Let us debunk a couple common misconceptions right here and now. At one point or another, we have all perhaps used the phrase, on a hot summer day while soaking in the sun along the Jersey Shore, “I’m sweating like a pig!” The message communicated is that one is sweating profusely. And then invariably, a well-intended (though ultimately misinformed) someone will offer the following, “Actually, pigs don’t sweat.”
The problem with both (“sweating like a pig” and “pigs don’t sweat”) is that neither truly conveys the correct message.
See, swine are mammals, and though there are a few notable exceptions to this rule, by and large most mammals are warm-blooded. The scientific term for animals that have their own natural form of thermoregulation (the ability to keep internal temperature within certain boundaries, even when the surrounding temperature is very different) is called homeothermy. Swine, being the warm-blooded mammals that they are, are considered a homeothermic species because they are able to maintain a relatively stable internal temperature through a metabolic process of thermoregulation, even when the outside temperature varies.
Sweating is a great way for most mammals to cool off! My recommendation in the hot summer months is to jump into that amazing Atlantic Ocean along our Jersey Shore to cool off. If that isn’t an option, sweating is another way for us humans to cool down. In fact, sweating is the way our own bodies thermoregulate.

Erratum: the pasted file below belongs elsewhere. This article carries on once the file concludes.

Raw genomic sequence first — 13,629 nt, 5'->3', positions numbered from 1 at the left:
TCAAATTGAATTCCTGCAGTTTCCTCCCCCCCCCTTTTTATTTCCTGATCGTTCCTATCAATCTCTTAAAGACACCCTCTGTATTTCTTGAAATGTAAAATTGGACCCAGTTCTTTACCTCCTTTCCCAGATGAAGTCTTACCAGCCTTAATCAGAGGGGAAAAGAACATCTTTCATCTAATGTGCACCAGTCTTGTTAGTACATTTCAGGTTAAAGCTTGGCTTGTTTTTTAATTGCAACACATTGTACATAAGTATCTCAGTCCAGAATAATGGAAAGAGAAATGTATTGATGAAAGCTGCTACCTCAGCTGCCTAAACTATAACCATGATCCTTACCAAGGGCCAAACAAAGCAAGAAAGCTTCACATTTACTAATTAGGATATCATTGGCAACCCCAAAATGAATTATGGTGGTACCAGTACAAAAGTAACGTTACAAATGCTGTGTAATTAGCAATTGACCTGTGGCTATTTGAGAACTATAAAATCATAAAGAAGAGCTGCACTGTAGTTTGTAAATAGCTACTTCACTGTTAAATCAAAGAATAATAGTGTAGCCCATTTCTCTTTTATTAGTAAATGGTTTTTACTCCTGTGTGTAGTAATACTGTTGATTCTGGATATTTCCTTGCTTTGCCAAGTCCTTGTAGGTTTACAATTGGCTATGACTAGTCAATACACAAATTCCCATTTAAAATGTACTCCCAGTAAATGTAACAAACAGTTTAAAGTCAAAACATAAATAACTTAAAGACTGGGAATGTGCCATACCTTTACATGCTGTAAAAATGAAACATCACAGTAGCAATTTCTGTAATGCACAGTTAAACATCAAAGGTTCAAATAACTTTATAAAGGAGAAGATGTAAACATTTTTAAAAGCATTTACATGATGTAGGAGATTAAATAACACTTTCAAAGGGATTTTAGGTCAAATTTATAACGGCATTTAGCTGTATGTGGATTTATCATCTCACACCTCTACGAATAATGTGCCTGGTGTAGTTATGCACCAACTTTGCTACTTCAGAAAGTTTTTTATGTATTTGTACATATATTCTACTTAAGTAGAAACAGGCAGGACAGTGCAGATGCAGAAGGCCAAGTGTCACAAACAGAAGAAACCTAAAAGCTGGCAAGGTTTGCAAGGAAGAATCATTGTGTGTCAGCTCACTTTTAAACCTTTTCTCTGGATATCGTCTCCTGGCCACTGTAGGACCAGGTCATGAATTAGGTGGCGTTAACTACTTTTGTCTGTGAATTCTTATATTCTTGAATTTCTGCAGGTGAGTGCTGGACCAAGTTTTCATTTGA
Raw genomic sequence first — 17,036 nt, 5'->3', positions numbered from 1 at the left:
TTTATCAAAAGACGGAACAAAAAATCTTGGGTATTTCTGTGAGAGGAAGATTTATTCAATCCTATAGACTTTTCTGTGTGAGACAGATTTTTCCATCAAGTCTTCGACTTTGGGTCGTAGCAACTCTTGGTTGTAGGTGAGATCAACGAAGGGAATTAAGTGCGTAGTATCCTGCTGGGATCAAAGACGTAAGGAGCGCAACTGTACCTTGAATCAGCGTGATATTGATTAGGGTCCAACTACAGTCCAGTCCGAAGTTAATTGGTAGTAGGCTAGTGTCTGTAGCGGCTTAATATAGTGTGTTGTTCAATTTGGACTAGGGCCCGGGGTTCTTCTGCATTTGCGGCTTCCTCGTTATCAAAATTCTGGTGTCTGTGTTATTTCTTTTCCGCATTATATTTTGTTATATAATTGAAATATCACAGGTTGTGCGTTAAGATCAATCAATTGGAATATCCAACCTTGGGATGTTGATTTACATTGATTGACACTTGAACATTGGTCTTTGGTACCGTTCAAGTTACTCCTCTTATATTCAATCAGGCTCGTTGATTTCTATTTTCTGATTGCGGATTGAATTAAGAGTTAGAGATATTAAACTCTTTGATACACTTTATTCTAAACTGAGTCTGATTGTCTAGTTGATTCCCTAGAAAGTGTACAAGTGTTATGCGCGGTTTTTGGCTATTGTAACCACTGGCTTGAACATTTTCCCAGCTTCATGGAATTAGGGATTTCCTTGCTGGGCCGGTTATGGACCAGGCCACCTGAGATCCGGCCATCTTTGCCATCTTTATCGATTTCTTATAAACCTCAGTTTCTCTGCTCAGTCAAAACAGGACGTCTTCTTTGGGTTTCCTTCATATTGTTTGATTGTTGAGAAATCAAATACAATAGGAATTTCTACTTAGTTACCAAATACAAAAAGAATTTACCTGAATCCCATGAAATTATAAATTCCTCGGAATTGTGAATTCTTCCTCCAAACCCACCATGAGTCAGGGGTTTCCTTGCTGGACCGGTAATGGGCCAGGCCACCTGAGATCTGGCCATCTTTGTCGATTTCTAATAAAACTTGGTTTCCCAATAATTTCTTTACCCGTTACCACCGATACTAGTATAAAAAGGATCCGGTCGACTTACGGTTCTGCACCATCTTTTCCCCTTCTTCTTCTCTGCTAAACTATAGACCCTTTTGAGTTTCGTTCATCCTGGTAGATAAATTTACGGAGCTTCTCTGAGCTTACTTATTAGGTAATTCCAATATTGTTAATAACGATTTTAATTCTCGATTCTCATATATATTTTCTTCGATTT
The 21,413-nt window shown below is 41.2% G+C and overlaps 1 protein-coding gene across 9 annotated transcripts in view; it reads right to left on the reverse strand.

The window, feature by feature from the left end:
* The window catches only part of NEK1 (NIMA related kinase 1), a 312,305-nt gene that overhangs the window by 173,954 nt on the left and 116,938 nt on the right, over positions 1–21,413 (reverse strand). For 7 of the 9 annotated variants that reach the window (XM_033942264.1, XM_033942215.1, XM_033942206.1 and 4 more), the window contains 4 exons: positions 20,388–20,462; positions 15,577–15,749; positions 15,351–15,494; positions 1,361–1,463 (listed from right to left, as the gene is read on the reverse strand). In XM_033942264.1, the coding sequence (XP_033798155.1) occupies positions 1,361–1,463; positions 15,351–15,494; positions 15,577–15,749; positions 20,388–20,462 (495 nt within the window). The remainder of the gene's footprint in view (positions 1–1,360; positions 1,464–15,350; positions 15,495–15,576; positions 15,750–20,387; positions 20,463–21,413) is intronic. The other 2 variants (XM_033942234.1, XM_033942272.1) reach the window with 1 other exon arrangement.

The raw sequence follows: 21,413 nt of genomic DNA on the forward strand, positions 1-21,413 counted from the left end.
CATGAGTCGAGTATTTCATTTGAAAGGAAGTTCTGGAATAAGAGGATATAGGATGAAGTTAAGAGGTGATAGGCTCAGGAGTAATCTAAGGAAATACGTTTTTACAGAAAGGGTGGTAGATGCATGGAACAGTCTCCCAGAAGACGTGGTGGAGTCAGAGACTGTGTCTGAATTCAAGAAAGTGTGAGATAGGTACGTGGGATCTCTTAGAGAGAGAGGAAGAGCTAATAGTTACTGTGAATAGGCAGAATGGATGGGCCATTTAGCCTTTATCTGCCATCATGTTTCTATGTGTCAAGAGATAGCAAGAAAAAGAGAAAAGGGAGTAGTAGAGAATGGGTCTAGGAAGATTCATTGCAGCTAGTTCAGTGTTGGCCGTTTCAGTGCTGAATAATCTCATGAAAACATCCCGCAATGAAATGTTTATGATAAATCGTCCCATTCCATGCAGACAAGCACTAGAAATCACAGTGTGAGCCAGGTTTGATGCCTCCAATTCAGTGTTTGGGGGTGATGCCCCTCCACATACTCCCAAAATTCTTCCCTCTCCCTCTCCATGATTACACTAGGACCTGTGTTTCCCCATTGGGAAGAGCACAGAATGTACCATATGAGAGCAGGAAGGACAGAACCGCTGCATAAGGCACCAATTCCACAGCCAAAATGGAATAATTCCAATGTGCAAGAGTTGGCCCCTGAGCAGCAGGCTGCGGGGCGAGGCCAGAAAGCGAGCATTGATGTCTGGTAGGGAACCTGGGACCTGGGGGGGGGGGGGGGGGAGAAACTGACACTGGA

The “problem” for swine is that, though they do have sweat glands (thus they do sweat), relative to their size, they do not have a lot of sweat glands, so sweating isn’t as effective as it is for us to thermoregulate. That written, swine are clever, and one way they adjust their internal temperature is finding their own “Jersey Shore” to jump into the muddy pool. When it gets warmer outside, swine find cool water or mud to have a similar effect to them as sweating does to us.
So, the next time you hear a friend say, “It’s so hot out I’m sweating like a pig”, feel free to correct them, but make sure you don’t have someone else come along and correct you. About the only real way someone will find themselves sweating like a pig is when they are just breaking a bit of a sweat. Unless your friend is staying cool by jumping into a mud puddle, odds are they aren’t really sweating like a pig.
By Matthew Newman, Monmouth County 4-H Agent, Rutgers Cooperative Extension